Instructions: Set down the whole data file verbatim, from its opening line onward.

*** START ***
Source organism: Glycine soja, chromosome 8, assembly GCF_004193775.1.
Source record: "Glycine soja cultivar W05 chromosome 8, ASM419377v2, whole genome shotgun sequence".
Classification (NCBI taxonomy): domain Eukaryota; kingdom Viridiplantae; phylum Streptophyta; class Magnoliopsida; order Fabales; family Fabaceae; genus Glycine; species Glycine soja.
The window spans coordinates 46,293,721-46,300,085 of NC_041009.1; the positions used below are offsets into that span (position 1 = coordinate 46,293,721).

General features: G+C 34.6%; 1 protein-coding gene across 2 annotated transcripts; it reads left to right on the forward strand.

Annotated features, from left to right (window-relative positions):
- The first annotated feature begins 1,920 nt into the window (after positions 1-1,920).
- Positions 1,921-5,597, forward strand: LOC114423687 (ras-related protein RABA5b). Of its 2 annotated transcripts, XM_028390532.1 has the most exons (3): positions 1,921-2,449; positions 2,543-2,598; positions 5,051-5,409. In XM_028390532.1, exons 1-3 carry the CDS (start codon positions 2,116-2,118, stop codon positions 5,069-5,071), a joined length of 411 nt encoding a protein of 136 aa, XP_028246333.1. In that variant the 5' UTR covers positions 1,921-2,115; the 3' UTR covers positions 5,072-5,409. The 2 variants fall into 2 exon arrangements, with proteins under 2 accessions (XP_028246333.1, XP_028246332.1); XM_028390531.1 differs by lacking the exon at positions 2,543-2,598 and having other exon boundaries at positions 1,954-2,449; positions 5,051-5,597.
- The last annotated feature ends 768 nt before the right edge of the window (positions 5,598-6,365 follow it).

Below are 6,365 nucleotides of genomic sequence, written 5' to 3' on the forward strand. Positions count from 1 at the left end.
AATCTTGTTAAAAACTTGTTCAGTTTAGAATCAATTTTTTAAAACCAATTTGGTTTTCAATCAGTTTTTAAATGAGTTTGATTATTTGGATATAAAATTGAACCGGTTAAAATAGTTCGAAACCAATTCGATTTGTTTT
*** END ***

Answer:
Source organism: Glycine soja, chromosome 8, assembly GCF_004193775.1.
Source record: "Glycine soja cultivar W05 chromosome 8, ASM419377v2, whole genome shotgun sequence".
Classification (NCBI taxonomy): domain Eukaryota; kingdom Viridiplantae; phylum Streptophyta; class Magnoliopsida; order Fabales; family Fabaceae; genus Glycine; species Glycine soja.
The window spans coordinates 46,293,721-46,300,085 of NC_041009.1; the positions used below are offsets into that span (position 1 = coordinate 46,293,721).

General features: G+C 34.6%; 1 protein-coding gene across 2 annotated transcripts; it reads left to right on the forward strand.

Annotated features, from left to right (window-relative positions):
- The first annotated feature begins 1,920 nt into the window (after positions 1-1,920).
- Positions 1,921-5,597, forward strand: LOC114423687 (ras-related protein RABA5b). Of its 2 annotated transcripts, XM_028390532.1 has the most exons (3): positions 1,921-2,449; positions 2,543-2,598; positions 5,051-5,409. In XM_028390532.1, exons 1-3 carry the CDS (start codon positions 2,116-2,118, stop codon positions 5,069-5,071), a joined length of 411 nt encoding a protein of 136 aa, XP_028246333.1. In that variant the 5' UTR covers positions 1,921-2,115; the 3' UTR covers positions 5,072-5,409. The 2 variants fall into 2 exon arrangements, with proteins under 2 accessions (XP_028246333.1, XP_028246332.1); XM_028390531.1 differs by lacking the exon at positions 2,543-2,598 and having other exon boundaries at positions 1,954-2,449; positions 5,051-5,597.
- The last annotated feature ends 768 nt before the right edge of the window (positions 5,598-6,365 follow it).

Below are 6,365 nucleotides of genomic sequence, written 5' to 3' on the forward strand. Positions count from 1 at the left end.
AATCTTGTTAAAAACTTGTTCAGTTTAGAATCAATTTTTTAAAACCAATTTGGTTTTCAATCAGTTTTTAAATGAGTTTGATTATTTGGATATAAAATTGAACCGGTTAAAATAGTTCGAAACCAATTCGATTTGTTTT